The story concerns a Boy Scout named Stanley Judkins, a rude and badly behaved boy with no respect for authority. While on a camping trip, Stanley Judkins and the other Scouts are told not to enter a certain field. An old shepherd tells Stanley that the field is called Wailing Well and that it is haunted by four ghosts. Stanley does not believe the old man and makes up his mind to fetch some water from the well in the field.
"Wailing Well" has been adapted for film and television.
The story begins by introducing two boys, Arthur Wilcox and Stanley Judkins. They are both the same age, they are both students at Eton College and they are both members of the school's Boy Scout Troop. They also look very similar, to the point that some teachers have difficulty telling them apart. Their personalities, however, are very different. Arthur Wilcox is an excellent student and an excellent Scout who is popular with both students and teachers. Stanley Judkins is a poor student and a poor athlete. He is rude and disrespectful and an irritant to teachers. He is an extremely poor Scout. He earns no badges and disrupts competitions in which other Scouts try to earn badges. He puts fireworks in another boy's cooking pot during the cookery competition. His attempts to get out of the life-saving competition put at risk the lives of other boys who would have drowned if Arthur Wilcox had not been there. In spite of the trouble he causes, Stanley Judkins is given one last chance to stay in the Eton Boy Scouts Troop.
During the summer vacation, the Eton Boy Scout Troop goes on a camping trip. Stanley Judkins is with his friends Wilfred Pipsqueak and Algernon de Montmorency. Stanley notices a clump of trees in the distance and wants to know the name of the place where they are located. The area is unnamed on Wilfred's map but a red circle drawn around it indicates that the Scouts are not allowed to go there. The three boys see an old shepherd passing by and ask him the name of the place. He tells them that the field is called Wailing Well. As its name suggests, there is a well there, although nobody has drawn any water from it for many years. No sheep graze in the field, no crops are grown there, even though the land is good, and nobody with any sense ever goes there. Looking through a telescope, Wilfred can see some tracks in the field. The shepherd says that the tracks are left by four ghosts, three men and a woman. Apart from the fact that they were "bad 'uns", the shepherd does not know who the people were when they were alive and does not know why they haunt the field. Stanley asks if anyone has ever seen the four ghosts. The shepherd replies that he and his dog saw them and that his dog was almost scared senseless when he did. Wilfred asks why the well is called Wailing Well. The shepherd says that the boy would not have to ask if he was there at dusk on a winter's evening. Stanley does not believe a word that the old man says. He determines to go to Wailing Well to fetch water the first chance he gets.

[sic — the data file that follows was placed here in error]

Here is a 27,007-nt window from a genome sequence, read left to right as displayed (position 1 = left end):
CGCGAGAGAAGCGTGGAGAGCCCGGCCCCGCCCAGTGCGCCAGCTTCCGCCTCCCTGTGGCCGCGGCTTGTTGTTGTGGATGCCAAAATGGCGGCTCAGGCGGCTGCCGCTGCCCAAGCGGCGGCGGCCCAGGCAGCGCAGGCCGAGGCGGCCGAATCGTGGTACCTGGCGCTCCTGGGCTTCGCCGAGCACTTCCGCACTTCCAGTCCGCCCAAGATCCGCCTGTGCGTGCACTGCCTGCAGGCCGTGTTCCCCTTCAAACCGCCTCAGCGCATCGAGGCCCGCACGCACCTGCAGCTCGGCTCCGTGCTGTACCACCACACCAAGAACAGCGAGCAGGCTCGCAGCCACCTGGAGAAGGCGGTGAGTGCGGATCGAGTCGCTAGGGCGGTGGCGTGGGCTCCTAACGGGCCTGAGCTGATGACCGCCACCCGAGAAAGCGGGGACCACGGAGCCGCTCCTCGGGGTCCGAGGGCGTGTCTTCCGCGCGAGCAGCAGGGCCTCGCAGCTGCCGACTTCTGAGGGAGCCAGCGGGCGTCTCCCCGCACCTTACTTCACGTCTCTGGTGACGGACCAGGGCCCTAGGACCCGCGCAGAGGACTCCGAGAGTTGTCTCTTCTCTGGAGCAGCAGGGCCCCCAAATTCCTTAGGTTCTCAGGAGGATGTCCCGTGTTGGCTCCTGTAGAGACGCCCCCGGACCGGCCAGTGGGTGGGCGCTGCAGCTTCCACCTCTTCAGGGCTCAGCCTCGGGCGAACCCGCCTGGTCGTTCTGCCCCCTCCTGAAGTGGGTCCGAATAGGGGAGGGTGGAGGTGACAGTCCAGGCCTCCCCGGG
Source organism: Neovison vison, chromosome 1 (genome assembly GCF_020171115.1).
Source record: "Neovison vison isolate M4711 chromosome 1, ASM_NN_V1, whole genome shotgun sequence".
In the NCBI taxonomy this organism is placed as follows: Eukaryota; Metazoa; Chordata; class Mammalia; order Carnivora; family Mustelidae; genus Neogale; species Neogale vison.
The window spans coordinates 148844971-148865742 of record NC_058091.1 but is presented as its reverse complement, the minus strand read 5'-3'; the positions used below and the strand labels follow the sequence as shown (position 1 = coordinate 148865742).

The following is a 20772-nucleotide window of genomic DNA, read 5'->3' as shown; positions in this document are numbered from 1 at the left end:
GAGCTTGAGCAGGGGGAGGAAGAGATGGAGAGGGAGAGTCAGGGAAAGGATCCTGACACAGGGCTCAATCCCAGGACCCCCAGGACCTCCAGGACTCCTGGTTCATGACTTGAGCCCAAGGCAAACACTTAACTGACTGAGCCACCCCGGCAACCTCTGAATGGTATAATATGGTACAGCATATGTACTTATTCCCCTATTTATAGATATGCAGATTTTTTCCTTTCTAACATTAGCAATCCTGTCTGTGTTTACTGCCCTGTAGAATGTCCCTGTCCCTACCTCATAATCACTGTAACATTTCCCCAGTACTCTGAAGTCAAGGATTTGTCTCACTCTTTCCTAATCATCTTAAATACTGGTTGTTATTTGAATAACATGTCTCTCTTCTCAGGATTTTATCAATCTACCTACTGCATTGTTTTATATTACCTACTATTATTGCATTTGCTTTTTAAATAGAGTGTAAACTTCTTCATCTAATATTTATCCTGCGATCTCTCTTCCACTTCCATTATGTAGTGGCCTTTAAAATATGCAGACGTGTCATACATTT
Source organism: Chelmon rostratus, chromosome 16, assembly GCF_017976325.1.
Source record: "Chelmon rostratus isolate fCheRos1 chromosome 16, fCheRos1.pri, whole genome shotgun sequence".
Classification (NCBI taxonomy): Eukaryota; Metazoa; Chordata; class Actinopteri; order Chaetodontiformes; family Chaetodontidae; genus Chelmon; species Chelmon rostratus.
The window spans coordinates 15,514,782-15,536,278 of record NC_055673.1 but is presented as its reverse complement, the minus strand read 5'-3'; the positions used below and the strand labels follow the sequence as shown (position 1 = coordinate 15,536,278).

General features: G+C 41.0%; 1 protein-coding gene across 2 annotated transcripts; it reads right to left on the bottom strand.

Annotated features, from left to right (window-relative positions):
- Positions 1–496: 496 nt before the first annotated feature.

In the evening, the Scouts are asked if they all have red circles drawn on their maps. They are reminded that they are forbidden from entering the area inside the red circle.
The following morning, Arthur Wilcox tells Mr. Hope Jones the Scout Master that Stanley Judkins is missing. Wilfred Pipsqueak says that he thinks Stanley has gone to Wailing Well, which he has to explain is inside the restricted area, and has taken a rope and a can to fetch water. Mr. Hope Jones, Arthur Wilcox, Wilfred Pipsqueak and Algernon de Montmorency go off to look for him. They stop on a hill which overlooks the Wailing Well field. They see Stanley and the ghost of one of the women, crawling on all fours, approaching him. Mr. Hope-Jones runs down to try to rescue the boy. Arthur Wilcox is sent off to get help.
Wilfred and Algernon see the other three ghosts emerge. The ghosts approach Stanley and try to stop Mr. Hope Jones from reaching him. Stanley, however, does not see the ghosts. Wilfred and Algernon try to warn their friend. Algernon shouts and Wilfred blows a whistle. Stanley then sees the ghosts. He tries to fight back but they overpower him. Stanley is hanged from a tree with his own rope.
The following day, Mr. Hope Jones tries to destroy all of the trees in the clump. He finds, however, that it is impossible to cut them down or burn them.
The Wailing Well field is now said to be haunted by the ghosts of three women, a man and a boy.
An abridged version of "Wailing Well" is read by Robert Powell in the third episode of the BBC TV mini-series Classic Ghost Stories, The episode was first shown on British television on December 28, 1986.
The story was adapted as a short British horror movie, called The Wailing Well, that was released in 2010. The film was directed by David Lilley and Stephen Gray. It stars Tom Murton as Stanley Judkins, Ed Limb as Arthur Wilcox, Josh Carless as Wilfred and Steven Dolton as Mr. Hope Jones. In the movie, there are only two ghosts, a man and a woman. It is explained that they were schoolteachers who murdered children whom they considered to be bad. They threw their victims' bodies into the Wailing Well. When they were caught red-handed, the man was hanged from a tree and the woman took her own life before falling into Wailing Well.
- ↑ In the five-part BBC TV mini-series Classic Ghost Stories, first shown on British television in December 1986, actor Robert Powell reads a different short story by M.R. James in each episode. The other stories read in the series are "The Mezzotint", "The Ash-tree", "Oh, Whistle, and I'll Come to You, My Lad" and "The Rose Garden".
- Text of M.R. James' "Wailing Well" on Faded Page.com. The site is hosted in Canada where the story is in the public domain. It is still under copyright in the United States.
- Video of the 2010 short film The Wailing Well on the Internet Movie Database.